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  1. Is there something for Unity (or better some kind of algorithm) to correctly lerp colours in the LCH space? Ideas? I’d like to implement colour transition into an app I’m making and that would be really precious!

  2. Something is wrong with the HSV* function. On the conclusion page the interpolation using that algorithm looks rubbish, even compared to RGB, unless the input colour has a value of 100%.

      • Hey Alan,

        I think I’ve noticed the issue – instead of just swapping the hue on swap, you can swap the whole color (swap variable a with variable b).

        Unless I’m mistaken, I don’t think it makes sense to combine the H of one color with the SV of another – you’ll get colors that aren’t between the two origins at all (but rather on a line diagonally across) and the only reason it works for 100% value colors is it’s a special case where the S,V of the ends are the same.

  3. I have implemented your HSV interpolation algorithm, but one of my users spotted a problem with it.
    Consider interpolation from full blue RGB (0, 0, 255 ) to full white RGB (255, 255, 255) – in HSV this is creating a problem that pink color is inserted in between. That’s something very unwanted.

    And even worse depending on slight change of white channel e.g. (255, 255, 254) white it goes through different colours.

    On your interactive test, it doesn’t even provide interpolation from blue to white – it’s black. I’m not quite sure how to fix this behaviour as it should go straight from white to blue.

    • Hi Pavel!
      Thank you for the message!
      I have spotted a typo in the HSV function, although that is not the cause of the issue you’re experiencing.

      Which software are you using? If you have a native way to convert from RGB to HSV, can you lerp between these 3 numbers?

      Perhaps there is an issue with the HSV conversion code.
      I’ll look into it!

      • I have finally answer for my concerns:
        The HSV interpolation code is correct (once you fix your bugs in it).
        The thing is as it’s cone, the interpolation is basically on disc. So depending which hue you assign to white colour, it will go from e.g. blue to white through different colours.

        If this is unwanted:
        The trick is to use HSL color scheme and interpolate on sphere (Hue from 0 to 360 degrees, Lightness from 0 to 180 degrees, saturation as sphere radius). Use spherical linear interpolation.

        This will solve the problem with white going to blue through different colours. It will still retain property of hue interpolation (e.g. from red to green through yellow).

        However for my purposes after some more thoughts even the property to go from red to green through yellow is unwanted. So I’ll revert back to standard RGB interpolation in my case.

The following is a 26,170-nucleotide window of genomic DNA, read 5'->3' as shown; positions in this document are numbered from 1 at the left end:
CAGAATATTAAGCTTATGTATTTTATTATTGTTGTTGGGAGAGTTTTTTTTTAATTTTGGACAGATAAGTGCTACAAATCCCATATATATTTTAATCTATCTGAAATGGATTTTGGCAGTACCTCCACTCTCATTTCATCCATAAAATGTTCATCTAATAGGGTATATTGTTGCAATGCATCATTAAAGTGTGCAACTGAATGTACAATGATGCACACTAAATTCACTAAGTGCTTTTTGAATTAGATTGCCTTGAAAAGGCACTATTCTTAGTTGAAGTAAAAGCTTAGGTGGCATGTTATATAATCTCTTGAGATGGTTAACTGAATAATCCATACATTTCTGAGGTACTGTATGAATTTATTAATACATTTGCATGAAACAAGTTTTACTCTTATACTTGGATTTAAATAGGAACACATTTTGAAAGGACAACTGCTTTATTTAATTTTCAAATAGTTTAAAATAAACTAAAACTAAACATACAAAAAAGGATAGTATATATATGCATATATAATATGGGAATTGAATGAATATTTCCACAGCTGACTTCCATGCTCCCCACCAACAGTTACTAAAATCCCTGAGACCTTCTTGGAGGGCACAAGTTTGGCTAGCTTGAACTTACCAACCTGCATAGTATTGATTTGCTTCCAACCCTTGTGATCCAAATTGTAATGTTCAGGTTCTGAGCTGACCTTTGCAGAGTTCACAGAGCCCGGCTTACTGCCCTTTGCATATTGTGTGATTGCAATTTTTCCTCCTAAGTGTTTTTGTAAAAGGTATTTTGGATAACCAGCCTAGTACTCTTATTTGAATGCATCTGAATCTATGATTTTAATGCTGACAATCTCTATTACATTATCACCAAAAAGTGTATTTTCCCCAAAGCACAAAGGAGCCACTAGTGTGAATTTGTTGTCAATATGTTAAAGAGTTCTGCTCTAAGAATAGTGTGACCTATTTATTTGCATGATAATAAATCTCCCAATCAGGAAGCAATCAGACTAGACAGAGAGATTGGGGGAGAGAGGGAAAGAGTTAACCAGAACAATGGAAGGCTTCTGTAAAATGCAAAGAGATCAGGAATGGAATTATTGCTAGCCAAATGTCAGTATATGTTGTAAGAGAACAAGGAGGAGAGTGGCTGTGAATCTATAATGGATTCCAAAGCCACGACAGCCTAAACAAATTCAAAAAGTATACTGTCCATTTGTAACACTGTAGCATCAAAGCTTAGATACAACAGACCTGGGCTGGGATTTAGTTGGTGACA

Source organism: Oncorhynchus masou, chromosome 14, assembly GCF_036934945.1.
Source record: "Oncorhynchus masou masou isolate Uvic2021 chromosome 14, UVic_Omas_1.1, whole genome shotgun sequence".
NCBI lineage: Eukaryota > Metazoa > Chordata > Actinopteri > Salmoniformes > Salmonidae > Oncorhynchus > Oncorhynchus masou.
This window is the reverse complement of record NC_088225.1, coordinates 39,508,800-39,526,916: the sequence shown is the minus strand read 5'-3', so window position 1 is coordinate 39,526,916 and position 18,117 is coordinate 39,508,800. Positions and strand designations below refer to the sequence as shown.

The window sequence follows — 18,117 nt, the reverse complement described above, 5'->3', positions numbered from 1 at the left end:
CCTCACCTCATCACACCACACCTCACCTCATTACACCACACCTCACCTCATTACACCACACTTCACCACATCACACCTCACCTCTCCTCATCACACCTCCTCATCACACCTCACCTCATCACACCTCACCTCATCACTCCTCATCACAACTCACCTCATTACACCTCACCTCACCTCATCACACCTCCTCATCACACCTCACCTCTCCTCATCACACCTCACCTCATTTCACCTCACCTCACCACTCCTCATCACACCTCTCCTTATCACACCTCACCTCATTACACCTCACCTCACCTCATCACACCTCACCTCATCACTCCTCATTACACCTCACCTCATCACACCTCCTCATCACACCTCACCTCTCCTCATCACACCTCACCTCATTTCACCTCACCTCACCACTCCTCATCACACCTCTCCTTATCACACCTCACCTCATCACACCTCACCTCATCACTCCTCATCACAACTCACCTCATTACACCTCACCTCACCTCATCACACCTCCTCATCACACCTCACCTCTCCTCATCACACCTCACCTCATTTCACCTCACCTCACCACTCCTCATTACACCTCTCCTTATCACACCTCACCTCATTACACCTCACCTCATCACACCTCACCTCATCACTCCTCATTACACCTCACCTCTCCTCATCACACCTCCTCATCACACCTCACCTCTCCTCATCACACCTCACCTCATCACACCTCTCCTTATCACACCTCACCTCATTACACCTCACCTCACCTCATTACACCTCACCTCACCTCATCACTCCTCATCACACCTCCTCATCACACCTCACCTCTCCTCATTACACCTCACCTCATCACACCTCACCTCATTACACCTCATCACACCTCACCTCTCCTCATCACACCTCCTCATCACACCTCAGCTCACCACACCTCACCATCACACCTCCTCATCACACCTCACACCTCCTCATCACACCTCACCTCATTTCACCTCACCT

4. Great post and explanation, thanks for sharing!

    I have a question about interpolating between hues:
    This tool is great for interpolating between colours in the LCH colour space ( When I use it to create a colour wheel with equal brightness and saturation, but stepping through hues, it seems like the hue steps are not consistent. E.g. the differences between red to orange, or orange to yellow seems much larger than the differences between blues. To better understand what I mean, check this imgur link:

    If LCH is perceptually uniform, shouldn’t all equal distance hue steps look the same? Is this a shortcoming of LCH when interpolating between hue? Is there a better way to create a perceptually uniform colour wheel? Thanks!

    • Hey! Lerping through colours is never an easy thing.
      I am currently working on a tool that allows to have colours of uniform luminosity. It works by sampling the luminosity distribution of the colours, and then re-sampling the distribution itself to keep the luminosity changes constant.

      While this works nicely, it is not perfect.
      For a better approach I am running gradient descent to find the colour with the closest hue to the one you want, but same luminosity.

      Hopefully I’ll be able to post them sooner or later! 😀

  5. Interesting write up!
    I had a hunch that one could do cheap with “patching” the saturation and/or luminosity with an extra channel, making it simpler than converting the color space. I was also wondering about lerping in linear space. I did a quick test in Photoshop. patching the saturation does weird sharp lines instead of smooth transitions, and luminosity has no result in Photoshop. So they don’t work. But here’s the base, “normal”, linear and LAB result.
    As usual, linear wins!


  • Onsen UI for Vue の スワイプ対応タブバーを使用して、UXを改良しよう! | モナカプレス July 5, 2020

    and I just realized your widget, while fun to play with, is broken:
    You gotta treat the hue/chroma like an angle. (Add/sub the whole range if it brings the colors closer, before lerping)

  • Tutorial Series - Alan Zucconi July 5, 2020

    and I just realized your widget, while fun to play with, is broken:
    You gotta treat the hue/chroma like an angle. (Add/sub the whole range if it brings the colors closer, before lerping)